The New York Times has an article about a new breed of durian, an equatorial and tropical fruit surrounded by folklore that is famous for its pungent smell and uber-creamy texture. The breeders of the new variety have apparently succeeded in toning down its distinctive aroma. Once you get used to the old-style durian, it's delicious.
Chemists from the Université de Fribourg have developed an optical spectometer that allows them to determine in record time whether a molecule is a left-handed one or a right-handed one. This property of molecules is called chirality. "A molecule is chiral when it cannot be superimposed onto its mirror image." This spectometer can detect chirality at extremely low levels. It has very significant implications for the perfumery and pharmacological industries since, for example, a limonene molecule smells of lemon if it is right-handed and of orange if it is left-handed. A tragic example of this asymmetric property was revealed in the use of Thalidomide when it was given to pregnant women in the 1970s to combat nausea. One of the two forms of the molecule had no secondary effects, while the other one resulted in malformations in the babies.
The article is in Nature. I can't find the link there. Here's a link to Chemistry World.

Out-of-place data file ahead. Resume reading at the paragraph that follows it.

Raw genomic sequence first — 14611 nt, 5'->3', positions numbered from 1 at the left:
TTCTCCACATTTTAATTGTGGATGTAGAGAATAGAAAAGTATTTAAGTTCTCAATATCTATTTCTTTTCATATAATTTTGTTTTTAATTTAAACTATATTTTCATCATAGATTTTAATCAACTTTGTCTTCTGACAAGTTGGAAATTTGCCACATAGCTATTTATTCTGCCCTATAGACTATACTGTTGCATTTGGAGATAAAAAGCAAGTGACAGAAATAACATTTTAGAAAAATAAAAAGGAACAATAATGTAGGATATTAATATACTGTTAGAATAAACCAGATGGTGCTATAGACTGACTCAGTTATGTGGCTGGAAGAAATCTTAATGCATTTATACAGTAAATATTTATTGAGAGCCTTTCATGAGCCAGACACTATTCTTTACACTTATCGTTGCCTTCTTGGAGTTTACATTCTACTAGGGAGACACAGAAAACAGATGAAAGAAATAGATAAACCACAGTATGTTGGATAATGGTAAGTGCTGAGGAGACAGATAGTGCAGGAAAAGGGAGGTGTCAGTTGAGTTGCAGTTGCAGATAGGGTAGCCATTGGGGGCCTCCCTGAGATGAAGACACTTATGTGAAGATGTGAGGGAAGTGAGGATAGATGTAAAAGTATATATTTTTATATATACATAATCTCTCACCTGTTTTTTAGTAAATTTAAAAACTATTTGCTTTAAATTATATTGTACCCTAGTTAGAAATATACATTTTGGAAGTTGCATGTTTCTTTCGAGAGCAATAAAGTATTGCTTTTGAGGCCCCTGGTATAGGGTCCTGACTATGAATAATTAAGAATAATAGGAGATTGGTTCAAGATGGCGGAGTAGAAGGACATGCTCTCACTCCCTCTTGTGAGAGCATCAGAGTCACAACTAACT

Maïté Turonnet reviews some of the recent masculine releases and notices the renewed popularity of masculine florals.
When professionals of the perfume industry Sylvaine Delacourte and Jean-Michel Duriez are called upon to help decipher the enigma of Jeanne D'Arc's remains with their noses,
"Delacourte and Duriez sniffed the relics and nine other samples of bone and hair from Charlier's lab without being told what the samples were. They were also not allowed to confer. Both smelled hints of 'burnt plaster' and 'vanilla' in the samples from the relics.
The plaster smell was consistent with the fact that Joan of Arc was burnt on a plaster stake, not a wooden one, to make the whole macabre spectacle last longer. But vanilla is inconsistent with cremation. "Vanillin is produced during decomposition of a body," says Charlier. "You would find it in a mummy, but not in someone who was burnt."
An attempt at capturing the scent of virtue and the attention of religious people.